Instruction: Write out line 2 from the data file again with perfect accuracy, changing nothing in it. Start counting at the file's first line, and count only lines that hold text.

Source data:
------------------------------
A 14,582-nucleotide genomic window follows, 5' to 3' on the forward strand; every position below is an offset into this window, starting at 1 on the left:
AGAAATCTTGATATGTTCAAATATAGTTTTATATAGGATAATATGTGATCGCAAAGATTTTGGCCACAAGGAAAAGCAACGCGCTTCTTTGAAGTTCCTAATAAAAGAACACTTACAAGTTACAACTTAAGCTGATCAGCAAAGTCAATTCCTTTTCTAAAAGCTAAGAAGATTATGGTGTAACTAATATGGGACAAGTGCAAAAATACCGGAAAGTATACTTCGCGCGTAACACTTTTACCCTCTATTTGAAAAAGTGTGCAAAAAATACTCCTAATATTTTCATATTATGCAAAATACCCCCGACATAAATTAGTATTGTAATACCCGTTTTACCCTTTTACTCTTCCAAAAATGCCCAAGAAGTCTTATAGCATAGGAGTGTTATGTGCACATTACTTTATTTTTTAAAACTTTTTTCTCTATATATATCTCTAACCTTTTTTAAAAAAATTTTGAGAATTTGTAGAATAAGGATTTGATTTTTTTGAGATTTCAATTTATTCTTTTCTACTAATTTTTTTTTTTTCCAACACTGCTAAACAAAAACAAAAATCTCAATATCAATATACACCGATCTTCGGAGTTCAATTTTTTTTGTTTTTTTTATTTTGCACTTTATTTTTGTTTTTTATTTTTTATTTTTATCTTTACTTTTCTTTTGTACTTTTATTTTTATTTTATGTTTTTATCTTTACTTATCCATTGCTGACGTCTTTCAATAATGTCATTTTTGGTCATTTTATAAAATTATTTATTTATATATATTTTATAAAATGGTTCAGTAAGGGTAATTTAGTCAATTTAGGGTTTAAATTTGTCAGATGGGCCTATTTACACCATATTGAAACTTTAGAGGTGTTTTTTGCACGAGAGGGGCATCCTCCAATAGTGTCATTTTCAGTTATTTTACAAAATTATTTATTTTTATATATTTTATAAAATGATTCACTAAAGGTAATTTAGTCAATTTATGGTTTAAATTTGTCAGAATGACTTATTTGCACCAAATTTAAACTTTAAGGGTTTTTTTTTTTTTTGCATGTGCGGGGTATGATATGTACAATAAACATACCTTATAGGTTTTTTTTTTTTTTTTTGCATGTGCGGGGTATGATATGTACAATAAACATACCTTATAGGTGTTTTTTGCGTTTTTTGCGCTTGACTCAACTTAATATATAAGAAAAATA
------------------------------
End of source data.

AGAAATCTTGATATGTTCAAATATAGTTTTATATAGGATAATATGTGATCGCAAAGATTTTGGCCACAAGGAAAAGCAACGCGCTTCTTTGAAGTTCCTAATAAAAGAACACTTACAAGTTACAACTTAAGCTGATCAGCAAAGTCAATTCCTTTTCTAAAAGCTAAGAAGATTATGGTGTAACTAATATGGGACAAGTGCAAAAATACCGGAAAGTATACTTCGCGCGTAACACTTTTACCCTCTATTTGAAAAAGTGTGCAAAAAATACTCCTAATATTTTCATATTATGCAAAATACCCCCGACATAAATTAGTATTGTAATACCCGTTTTACCCTTTTACTCTTCCAAAAATGCCCAAGAAGTCTTATAGCATAGGAGTGTTATGTGCACATTACTTTATTTTTTAAAACTTTTTTCTCTATATATATCTCTAACCTTTTTTAAAAAAATTTTGAGAATTTGTAGAATAAGGATTTGATTTTTTTGAGATTTCAATTTATTCTTTTCTACTAATTTTTTTTTTTTCCAACACTGCTAAACAAAAACAAAAATCTCAATATCAATATACACCGATCTTCGGAGTTCAATTTTTTTTGTTTTTTTTATTTTGCACTTTATTTTTGTTTTTTATTTTTTATTTTTATCTTTACTTTTCTTTTGTACTTTTATTTTTATTTTATGTTTTTATCTTTACTTATCCATTGCTGACGTCTTTCAATAATGTCATTTTTGGTCATTTTATAAAATTATTTATTTATATATATTTTATAAAATGGTTCAGTAAGGGTAATTTAGTCAATTTAGGGTTTAAATTTGTCAGATGGGCCTATTTACACCATATTGAAACTTTAGAGGTGTTTTTTGCACGAGAGGGGCATCCTCCAATAGTGTCATTTTCAGTTATTTTACAAAATTATTTATTTTTATATATTTTATAAAATGATTCACTAAAGGTAATTTAGTCAATTTATGGTTTAAATTTGTCAGAATGACTTATTTGCACCAAATTTAAACTTTAAGGGTTTTTTTTTTTTTTGCATGTGCGGGGTATGATATGTACAATAAACATACCTTATAGGTTTTTTTTTTTTTTTTTGCATGTGCGGGGTATGATATGTACAATAAACATACCTTATAGGTGTTTTTTGCGTTTTTTGCGCTTGACTCAACTTAATATATAAGAAAAATA